Editor’s Note: Discovery Institute Fellow Michael Flannery spoke on November 30 at the Lloyd Library and Museum in Cincinnati, one of the most distinguished private libraries in the United States with important collections in the natural sciences. Flannery delivered a slide presentation on the life and legacy of Alfred Russel Wallace, co-discoverer of natural selection. Chronicling Wallace’s contributions to biology, biogeography, anthropology, and cosmology, the lecture was followed by a screening of John West’s documentary Darwin’s Heretic, and the evening concluded with a Q&A session followed by a book signing of Alfred Russel Wallace: A Rediscovered Life and the recently revised Alfred Russel Wallace’s Theory of Intelligent Evolution. ENV asked Mike for his comments on the event, especially the Q&A.
Hello, ENV readers. Well, my audience at the Lloyd Library was certainly attentive and there was a sizeable contingent of faculty from area universities. While most were appreciative and even fascinated, some faculty registered dismay and consternation at Wallace’s adherence to intelligent design. The usual conflations of ID and creationism came up as well as the all too typical use of Darwin as a synecdoche for all of science. One charge was leveled against Wallace that deserves some extended comment. At one point a particularly exercised biologist in the audience accused Wallace of simply reverting to the “old Paley argument.”
The accusation misses the mark. William Paley’s natural theology reigned supreme as young Charles Darwin attended Cambridge and Darwin claimed devotion to Paley even as he began his voyage on the Beagle. I pointed out that Paley in fact drew a logical inference: that a watch discovered in the wilderness suggests the existence of a watchmaker. This inference to design was echoed by authors of the Bridgewater Treatises, published between 1831 and 1837. Paley (and his colleagues) argued for special creative acts in which each species was uniquely and wonderfully made, perfectly adapted to its environment and circumstance.
The argument seemed sound and reasonable to many at the time, but it did not really address the problem of imperfections in nature. Also, natural theologians of this period had a tendency to see intelligent design everywhere in nature. Of course today we know, as William Dembski has demonstrated, that in inferring design complexity is not enough: it must specify something, as in the genetic code. And if Paley and the Bridgewater writers were unable to draw the line between those features of the natural world explicable by self-acting natural processes and those requiring intelligent design, we must realize that they had no access to the molecular biology that would allow Michael Behe to establish a clear Edge of Evolution.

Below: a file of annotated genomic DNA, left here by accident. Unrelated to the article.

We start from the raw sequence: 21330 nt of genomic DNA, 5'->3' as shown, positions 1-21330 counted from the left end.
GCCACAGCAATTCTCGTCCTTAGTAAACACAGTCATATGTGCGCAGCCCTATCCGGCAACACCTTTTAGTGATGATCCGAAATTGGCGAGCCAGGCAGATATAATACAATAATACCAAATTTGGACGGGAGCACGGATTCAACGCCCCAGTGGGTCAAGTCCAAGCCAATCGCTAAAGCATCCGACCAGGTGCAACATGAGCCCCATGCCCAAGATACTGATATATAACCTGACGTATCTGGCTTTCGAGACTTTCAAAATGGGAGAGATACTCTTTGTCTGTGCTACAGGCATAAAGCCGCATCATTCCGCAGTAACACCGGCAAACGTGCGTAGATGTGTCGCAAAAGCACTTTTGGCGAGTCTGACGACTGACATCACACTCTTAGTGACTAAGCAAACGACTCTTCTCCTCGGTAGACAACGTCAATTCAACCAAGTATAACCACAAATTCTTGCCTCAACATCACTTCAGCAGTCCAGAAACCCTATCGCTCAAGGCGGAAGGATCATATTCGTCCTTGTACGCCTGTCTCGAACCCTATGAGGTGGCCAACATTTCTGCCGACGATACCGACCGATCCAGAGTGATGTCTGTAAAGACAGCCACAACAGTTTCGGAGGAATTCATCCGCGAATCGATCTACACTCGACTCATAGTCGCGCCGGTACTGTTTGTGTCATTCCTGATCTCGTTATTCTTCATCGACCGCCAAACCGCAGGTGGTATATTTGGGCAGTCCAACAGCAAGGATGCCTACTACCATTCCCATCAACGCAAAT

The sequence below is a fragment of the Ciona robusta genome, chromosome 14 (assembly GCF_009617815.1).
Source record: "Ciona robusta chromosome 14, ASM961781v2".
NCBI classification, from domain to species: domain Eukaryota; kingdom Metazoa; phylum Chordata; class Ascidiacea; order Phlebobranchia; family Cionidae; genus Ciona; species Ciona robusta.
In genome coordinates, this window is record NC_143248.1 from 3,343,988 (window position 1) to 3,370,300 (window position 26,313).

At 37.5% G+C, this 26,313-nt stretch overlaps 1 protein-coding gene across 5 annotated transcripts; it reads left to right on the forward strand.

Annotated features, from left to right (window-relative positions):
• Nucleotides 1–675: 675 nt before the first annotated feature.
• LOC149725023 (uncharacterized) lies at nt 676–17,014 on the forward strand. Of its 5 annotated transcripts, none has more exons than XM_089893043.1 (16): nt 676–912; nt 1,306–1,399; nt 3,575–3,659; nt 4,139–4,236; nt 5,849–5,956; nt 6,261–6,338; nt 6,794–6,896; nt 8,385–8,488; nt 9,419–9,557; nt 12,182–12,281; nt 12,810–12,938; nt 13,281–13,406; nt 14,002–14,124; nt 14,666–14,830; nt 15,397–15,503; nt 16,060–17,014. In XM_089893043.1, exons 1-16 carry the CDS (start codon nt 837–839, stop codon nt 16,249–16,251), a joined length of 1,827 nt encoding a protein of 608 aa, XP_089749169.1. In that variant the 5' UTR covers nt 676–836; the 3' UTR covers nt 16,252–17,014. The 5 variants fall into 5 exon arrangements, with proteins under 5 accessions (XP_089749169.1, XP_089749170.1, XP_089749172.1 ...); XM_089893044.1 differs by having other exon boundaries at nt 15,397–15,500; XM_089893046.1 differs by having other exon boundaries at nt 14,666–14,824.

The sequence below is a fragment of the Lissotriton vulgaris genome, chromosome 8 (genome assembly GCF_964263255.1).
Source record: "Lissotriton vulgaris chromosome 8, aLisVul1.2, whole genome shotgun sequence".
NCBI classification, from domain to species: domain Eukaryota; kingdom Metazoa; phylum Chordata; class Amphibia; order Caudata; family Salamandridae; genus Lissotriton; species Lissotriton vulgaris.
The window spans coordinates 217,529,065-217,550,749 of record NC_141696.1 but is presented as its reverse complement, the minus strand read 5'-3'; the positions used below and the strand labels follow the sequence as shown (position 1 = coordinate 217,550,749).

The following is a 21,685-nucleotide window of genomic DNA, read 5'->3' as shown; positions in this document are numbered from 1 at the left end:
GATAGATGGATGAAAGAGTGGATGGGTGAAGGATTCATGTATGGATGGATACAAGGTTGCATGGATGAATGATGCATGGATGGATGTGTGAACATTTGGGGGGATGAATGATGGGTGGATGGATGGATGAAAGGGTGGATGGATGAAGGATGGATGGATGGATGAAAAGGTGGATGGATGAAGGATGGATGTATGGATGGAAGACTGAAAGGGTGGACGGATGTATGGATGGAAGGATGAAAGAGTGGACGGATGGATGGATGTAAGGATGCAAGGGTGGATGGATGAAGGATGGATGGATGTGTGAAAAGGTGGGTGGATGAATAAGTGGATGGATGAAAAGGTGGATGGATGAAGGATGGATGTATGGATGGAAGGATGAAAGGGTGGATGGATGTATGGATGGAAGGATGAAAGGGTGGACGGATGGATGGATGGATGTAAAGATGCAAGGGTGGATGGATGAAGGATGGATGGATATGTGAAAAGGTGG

As Cornelius G. Hunter points out in Darwin’s Proof: “Natural theology [under Paley and the Bridgewater authors] was lopsided. Yes, the world is amazing, but the natural theologian’s happy view of nature could hardly be justified in light of the real world. It is easy to see why this version of natural theology supplied a ready source of material for its opponents.” Indeed, its most formidable opponent became Darwin himself.
So I told my audience that Darwin’s wholly naturalistic theory was able to triumph at least in part not because of “good” science but because of bad theology. Forgetting what Paul wrote in Romans, Paley and his colleagues overlooked the fact that nature had been “subjected to futility,” that it “groans” for deliverance. In short, nature is imperfect.
Not being a Christian, Wallace was not interested in reconciling nature with Genesis or any part of Scripture, and he was fully aware of the special creation argument. Nevertheless, he was also keenly aware that natural selection was incapable of explaining the orders of magnitude of complexity he found in the natural world. Wallace openly rejected Paley’s notion of special creation and argued instead for common descent that was directed, detectably designed, and purposeful. He gave specific examples from nature that he felt reflected this intelligent evolution, examples presaging Michael Behe’s observations of irreducible complexity.
Wallace also recognized the need to explain a benevolent teleological world in the face of pain and suffering. He therefore devoted an entire chapter of The World of Life to the question, “Is Nature Cruel? The Purpose and Limitations of Pain.” In the end, Wallace offered a refurbished natural theology capable of handling any challenge from modern evolutionary theory, the very theory he helped establish. It was instrumental in influencing a number of theologians such as James Orr and John Magens Mello. Whatever else may be said of Wallace, his intelligent evolution was no reprise of William Paley. From the very beginning evolutionary theory never demanded the materialism of Darwin. Wallace gave a real and convincing alternative.
I don’t know that I answered the charge to my questioner’s satisfaction, but it must have satisfied many. Book sales were happily brisk with at least half of the audience purchasing copies of both books. I am very appreciative of my hosts at the Lloyd Library who allowed Wallace’s story to be told.